How many synagogue shootings will it take to force the Trump administration to confront the rising tide of white supremacist terrorism at home — and abroad?

This is an urgent question in the wake of the latest synagogue attack last week in Poway, Calif., that left one brave congregant dead as she tried to defend her rabbi and three wounded.

A raft of statistics demonstrates the shocking increase in violent extremism by white supremacists over the past three years. That includes near-historic levels of anti-Semitic acts in 2018 and the single deadliest attack against the Jewish community in American history, which killed 11 at Pittsburgh’s Tree of Life Synagogue six months ago.

Yet rather than denounce radical white nationalism, the president deliberately downplays it, or even excuses it. His pro forma denunciation of anti-Semitism hours after the Poway killing came one day after he once again defended the torch-bearing white nationalist marchers in Charlottesville, Va., in August 2017.

And rather than organize a counterterrorism strategy, the Trump administration has gutted the very federal programs that were set up to deal with this insidious threat.

A number of these programs were run by George Selim, who held senior posts in countering terrorism and confronting domestic extremism under Presidents Bush, Obama, and Trump. He recalled having a budget of more than $21 million under President Obama and 16 employees to develop local strategies to combat and prevent such violence. Now the budget is $3 million and the staff cut by half.

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Now a senior vice president for programs of the Anti-Defamation League (ADL), which closely monitors extremist groups, Selim says the incoming Trump administration was not interested in prioritizing this issue: “We certainly saw an emboldening under Trump. At no point in recent memory have we seen a march like Charlottesville with white nationalists from 30 states carrying tiki torches and chanting ‘Jews will not replace us.'”

The statistics reveal how much has changed for the worse since Trump. ADL’s annual Audit of Anti-Semitic Incidents recorded a total of 1,879 attacks against Jews and Jewish institutions across the USA in 2018, the third-highest year on record since ADL started tracking such data in the 1970s. That includes white nationalist banners hung over highway bridges, and flyers distributed on campuses.

ADL’s audit also identified 59 people who were victims of anti-Semitic assaults in 2018, up from 21 in 2017. That includes the record 11 murders at the Tree of Life synagogue, where the killer shouted “All Jews must die.”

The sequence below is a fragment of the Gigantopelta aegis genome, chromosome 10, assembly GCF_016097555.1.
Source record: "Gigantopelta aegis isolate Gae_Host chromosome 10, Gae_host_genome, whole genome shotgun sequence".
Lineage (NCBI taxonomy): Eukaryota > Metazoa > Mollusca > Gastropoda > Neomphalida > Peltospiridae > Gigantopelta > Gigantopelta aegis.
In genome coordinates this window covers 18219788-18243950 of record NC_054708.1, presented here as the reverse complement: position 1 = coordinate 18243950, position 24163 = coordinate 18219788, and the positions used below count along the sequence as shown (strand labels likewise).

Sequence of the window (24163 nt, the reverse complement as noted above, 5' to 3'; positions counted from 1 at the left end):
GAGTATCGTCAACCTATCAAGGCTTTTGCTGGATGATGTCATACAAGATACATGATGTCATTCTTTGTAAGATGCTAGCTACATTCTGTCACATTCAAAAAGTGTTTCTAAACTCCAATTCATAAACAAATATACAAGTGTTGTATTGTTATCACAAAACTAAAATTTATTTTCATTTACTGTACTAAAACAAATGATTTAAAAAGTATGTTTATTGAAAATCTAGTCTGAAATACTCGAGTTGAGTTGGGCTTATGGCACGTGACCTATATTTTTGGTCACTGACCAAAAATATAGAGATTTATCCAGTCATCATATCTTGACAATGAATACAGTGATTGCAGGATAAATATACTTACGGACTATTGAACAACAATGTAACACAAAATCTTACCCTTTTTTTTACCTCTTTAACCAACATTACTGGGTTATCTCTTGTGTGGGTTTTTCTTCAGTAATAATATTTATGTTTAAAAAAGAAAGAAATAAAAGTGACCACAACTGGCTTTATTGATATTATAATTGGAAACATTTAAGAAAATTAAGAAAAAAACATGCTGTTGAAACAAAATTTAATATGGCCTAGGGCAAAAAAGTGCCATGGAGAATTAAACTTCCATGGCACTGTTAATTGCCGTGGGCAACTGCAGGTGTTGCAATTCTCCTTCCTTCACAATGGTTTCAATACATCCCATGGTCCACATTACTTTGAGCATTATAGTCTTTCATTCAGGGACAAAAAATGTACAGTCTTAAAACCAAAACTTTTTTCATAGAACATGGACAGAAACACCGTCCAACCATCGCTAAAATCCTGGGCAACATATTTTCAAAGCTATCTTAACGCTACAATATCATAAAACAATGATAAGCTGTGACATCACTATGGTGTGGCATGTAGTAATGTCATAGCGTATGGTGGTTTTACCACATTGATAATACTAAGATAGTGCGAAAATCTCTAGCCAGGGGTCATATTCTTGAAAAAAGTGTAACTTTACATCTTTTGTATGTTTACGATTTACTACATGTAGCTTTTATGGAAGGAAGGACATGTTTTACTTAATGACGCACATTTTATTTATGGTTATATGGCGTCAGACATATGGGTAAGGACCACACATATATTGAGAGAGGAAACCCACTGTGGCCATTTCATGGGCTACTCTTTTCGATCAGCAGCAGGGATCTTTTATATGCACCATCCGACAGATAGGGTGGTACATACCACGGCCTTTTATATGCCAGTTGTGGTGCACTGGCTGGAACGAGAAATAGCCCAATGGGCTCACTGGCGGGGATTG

ADL Senior Vice President Eileen Hershenov told a congressional hearing: “White supremacists in the United States have experienced a resurgence in the past three years, driven in large part by the rise of the alt-right. There is also a clear corollary … to the rise in polarizing and hateful rhetoric on the part of candidates and elected leaders.”

Another grim statistic: White supremacists, Hershenov noted, were responsible in 2018 for 78 percent of all extremist-related murders.

In the Trump era, radical white nationalists have taken full advantage of social media. Racist and anti-Semitic white nationalist rhetoric and manifestos, filled with particular catchphrases and memes, spread across borders via the internet and hate-filled internet chat rooms, such as 8chan or Gab. For example, the Poway shooter cited as his inspiration the manifesto of the New Zealand killer who shot dead 50 Muslims at two mosques in Christchurch.

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The language these white nationalists use often conflates fear of “replacement” — whites being replaced by minorities, especially Muslims — with claims that international Jewry is facilitating such “replacement.” Example: the Tree of Life killer claimed, falsely, that American Jewish financier George Soros was funding the migrant caravans on America’s southern border. Thus, this mad murderer justified killing Jews.

When President Trump whips up hysteria over migrant “caravans” on America’s southern border, when he refuses to denounce the torchbearers at Charlottesville, he is viewed by white supremacists as signaling his approval.

When Trump hinted last fall that the caravans were funded by George Soros, he only confirmed the conspiracy theories of the alt-right. The New Zealand killer wrote that he saw Trump “as a symbol of renewed white identity and common purpose.”

Unfair? If Trump’s unremitting winks and nods at white nationalists are not meant as approval, he can easily prove it. He need only denounce white supremacists’ violence publicly.

He needs to devise “an overarching policy to deal with these issues,” says Selim. “Trump’s actions don’t match his strong words about condemning anti-Semitism.”

There is plenty he can do. The ADL has a list that includes revitalizing agencies working against hate crimes and strengthening laws against perpetrators of online hate.

Most important, I’d add, is for the president to stop yellow lighting white supremacists who support him and who blame Jews, Muslims, blacks, and immigrants for all their problems.

How many synagogue shootings will it take to force the Trump administration to confront the rising tide of white supremacist terrorism at home — and abroad?